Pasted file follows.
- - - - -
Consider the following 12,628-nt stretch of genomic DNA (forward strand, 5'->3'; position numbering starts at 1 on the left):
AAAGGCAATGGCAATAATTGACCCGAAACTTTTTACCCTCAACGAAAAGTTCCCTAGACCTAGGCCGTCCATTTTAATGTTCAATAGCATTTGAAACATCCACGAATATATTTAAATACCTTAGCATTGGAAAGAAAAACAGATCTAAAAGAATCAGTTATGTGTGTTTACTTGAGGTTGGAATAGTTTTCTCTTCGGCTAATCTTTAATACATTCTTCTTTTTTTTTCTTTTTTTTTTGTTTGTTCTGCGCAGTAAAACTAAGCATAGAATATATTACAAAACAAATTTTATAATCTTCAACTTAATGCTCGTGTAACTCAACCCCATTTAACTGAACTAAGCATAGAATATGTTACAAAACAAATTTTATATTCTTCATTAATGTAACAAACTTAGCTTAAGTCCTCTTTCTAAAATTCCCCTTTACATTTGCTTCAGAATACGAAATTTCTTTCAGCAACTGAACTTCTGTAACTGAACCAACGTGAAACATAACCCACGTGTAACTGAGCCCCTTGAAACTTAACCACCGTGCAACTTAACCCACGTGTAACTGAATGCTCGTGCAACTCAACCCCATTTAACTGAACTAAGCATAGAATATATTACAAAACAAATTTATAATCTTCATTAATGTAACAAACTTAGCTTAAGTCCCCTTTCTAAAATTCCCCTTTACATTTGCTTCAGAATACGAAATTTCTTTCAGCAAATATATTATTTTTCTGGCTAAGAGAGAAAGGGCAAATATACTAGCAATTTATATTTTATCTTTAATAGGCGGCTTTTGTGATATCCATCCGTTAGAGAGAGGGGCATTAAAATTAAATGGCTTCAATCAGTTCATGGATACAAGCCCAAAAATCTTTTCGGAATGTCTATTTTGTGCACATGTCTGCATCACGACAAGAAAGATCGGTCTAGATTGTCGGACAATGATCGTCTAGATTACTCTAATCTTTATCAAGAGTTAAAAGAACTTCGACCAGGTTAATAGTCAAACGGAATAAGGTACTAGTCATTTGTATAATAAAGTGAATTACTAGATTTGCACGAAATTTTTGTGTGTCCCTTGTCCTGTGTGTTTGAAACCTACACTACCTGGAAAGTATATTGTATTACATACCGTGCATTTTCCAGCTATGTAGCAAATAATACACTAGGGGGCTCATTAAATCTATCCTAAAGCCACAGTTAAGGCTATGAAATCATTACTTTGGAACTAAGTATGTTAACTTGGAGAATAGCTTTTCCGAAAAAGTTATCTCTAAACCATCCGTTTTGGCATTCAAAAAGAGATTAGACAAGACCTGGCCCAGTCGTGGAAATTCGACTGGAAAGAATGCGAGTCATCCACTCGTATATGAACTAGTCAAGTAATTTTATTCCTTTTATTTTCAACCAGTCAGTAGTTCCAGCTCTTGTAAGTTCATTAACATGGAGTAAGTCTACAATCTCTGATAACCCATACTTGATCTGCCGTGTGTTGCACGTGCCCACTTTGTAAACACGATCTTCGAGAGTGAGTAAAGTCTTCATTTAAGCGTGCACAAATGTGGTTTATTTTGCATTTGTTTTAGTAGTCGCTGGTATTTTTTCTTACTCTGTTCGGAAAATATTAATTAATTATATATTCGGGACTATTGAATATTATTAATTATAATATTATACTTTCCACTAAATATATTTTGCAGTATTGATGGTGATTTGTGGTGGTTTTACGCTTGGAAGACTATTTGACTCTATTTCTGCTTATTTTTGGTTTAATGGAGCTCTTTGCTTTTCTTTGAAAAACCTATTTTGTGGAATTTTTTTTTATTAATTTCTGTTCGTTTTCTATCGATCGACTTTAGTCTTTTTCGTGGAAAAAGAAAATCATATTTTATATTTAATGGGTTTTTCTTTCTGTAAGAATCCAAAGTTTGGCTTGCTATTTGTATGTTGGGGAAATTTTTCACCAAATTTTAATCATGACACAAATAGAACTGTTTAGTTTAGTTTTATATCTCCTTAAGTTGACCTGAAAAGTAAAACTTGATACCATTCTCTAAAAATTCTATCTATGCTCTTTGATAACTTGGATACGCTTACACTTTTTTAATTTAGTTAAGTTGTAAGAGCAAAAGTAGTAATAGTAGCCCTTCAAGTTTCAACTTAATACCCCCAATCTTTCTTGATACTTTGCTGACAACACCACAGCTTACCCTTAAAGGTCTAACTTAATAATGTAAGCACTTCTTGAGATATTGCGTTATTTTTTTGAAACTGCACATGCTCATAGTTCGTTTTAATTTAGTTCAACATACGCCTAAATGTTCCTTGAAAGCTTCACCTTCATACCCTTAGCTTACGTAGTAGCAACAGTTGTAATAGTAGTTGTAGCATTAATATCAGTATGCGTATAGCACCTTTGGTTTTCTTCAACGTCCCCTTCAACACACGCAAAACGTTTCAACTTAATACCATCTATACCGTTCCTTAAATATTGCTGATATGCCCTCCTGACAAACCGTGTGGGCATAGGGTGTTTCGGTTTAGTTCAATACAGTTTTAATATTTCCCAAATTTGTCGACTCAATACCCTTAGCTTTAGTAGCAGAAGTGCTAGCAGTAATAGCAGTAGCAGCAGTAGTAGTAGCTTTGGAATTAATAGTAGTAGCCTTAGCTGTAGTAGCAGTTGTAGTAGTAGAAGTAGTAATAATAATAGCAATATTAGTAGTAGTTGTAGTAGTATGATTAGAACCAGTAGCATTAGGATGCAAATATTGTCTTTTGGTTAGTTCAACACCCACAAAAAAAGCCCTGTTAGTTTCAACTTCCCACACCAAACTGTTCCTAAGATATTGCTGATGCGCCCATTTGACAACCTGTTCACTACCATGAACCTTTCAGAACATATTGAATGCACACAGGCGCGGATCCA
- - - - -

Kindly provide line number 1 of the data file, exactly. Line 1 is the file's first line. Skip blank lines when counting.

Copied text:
Consider the following 12,628-nt stretch of genomic DNA (forward strand, 5'->3'; position numbering starts at 1 on the left):